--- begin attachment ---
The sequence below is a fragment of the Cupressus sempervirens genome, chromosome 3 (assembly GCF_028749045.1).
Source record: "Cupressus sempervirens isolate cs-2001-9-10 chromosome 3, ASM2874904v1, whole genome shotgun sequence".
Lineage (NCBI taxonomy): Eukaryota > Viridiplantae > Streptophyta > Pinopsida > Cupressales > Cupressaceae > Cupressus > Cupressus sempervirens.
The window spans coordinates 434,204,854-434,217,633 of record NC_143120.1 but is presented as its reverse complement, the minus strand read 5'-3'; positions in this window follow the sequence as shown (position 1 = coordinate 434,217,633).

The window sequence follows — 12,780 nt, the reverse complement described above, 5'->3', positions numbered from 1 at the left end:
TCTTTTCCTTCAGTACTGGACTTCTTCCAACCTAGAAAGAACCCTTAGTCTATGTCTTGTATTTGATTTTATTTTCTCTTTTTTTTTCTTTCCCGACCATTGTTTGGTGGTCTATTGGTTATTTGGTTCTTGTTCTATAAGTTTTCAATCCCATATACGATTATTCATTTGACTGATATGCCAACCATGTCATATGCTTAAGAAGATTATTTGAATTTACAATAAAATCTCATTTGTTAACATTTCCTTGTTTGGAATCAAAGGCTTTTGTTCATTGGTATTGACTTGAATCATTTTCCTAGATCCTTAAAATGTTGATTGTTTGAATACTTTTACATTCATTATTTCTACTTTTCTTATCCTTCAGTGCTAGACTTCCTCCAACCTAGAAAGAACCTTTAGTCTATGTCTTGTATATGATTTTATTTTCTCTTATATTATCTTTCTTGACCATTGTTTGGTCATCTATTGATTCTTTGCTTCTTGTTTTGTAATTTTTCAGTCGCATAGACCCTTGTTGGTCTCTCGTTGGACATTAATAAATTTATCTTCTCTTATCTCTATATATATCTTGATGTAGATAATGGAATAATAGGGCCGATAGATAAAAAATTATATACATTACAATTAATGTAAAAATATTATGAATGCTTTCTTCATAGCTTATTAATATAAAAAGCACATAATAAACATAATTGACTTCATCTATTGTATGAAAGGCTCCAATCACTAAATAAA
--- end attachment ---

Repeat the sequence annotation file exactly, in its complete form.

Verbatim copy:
The sequence below is a fragment of the Cupressus sempervirens genome, chromosome 3 (assembly GCF_028749045.1).
Source record: "Cupressus sempervirens isolate cs-2001-9-10 chromosome 3, ASM2874904v1, whole genome shotgun sequence".
Lineage (NCBI taxonomy): Eukaryota > Viridiplantae > Streptophyta > Pinopsida > Cupressales > Cupressaceae > Cupressus > Cupressus sempervirens.
The window spans coordinates 434,204,854-434,217,633 of record NC_143120.1 but is presented as its reverse complement, the minus strand read 5'-3'; positions in this window follow the sequence as shown (position 1 = coordinate 434,217,633).

The window sequence follows — 12,780 nt, the reverse complement described above, 5'->3', positions numbered from 1 at the left end:
TCTTTTCCTTCAGTACTGGACTTCTTCCAACCTAGAAAGAACCCTTAGTCTATGTCTTGTATTTGATTTTATTTTCTCTTTTTTTTTCTTTCCCGACCATTGTTTGGTGGTCTATTGGTTATTTGGTTCTTGTTCTATAAGTTTTCAATCCCATATACGATTATTCATTTGACTGATATGCCAACCATGTCATATGCTTAAGAAGATTATTTGAATTTACAATAAAATCTCATTTGTTAACATTTCCTTGTTTGGAATCAAAGGCTTTTGTTCATTGGTATTGACTTGAATCATTTTCCTAGATCCTTAAAATGTTGATTGTTTGAATACTTTTACATTCATTATTTCTACTTTTCTTATCCTTCAGTGCTAGACTTCCTCCAACCTAGAAAGAACCTTTAGTCTATGTCTTGTATATGATTTTATTTTCTCTTATATTATCTTTCTTGACCATTGTTTGGTCATCTATTGATTCTTTGCTTCTTGTTTTGTAATTTTTCAGTCGCATAGACCCTTGTTGGTCTCTCGTTGGACATTAATAAATTTATCTTCTCTTATCTCTATATATATCTTGATGTAGATAATGGAATAATAGGGCCGATAGATAAAAAATTATATACATTACAATTAATGTAAAAATATTATGAATGCTTTCTTCATAGCTTATTAATATAAAAAGCACATAATAAACATAATTGACTTCATCTATTGTATGAAAGGCTCCAATCACTAAATAAA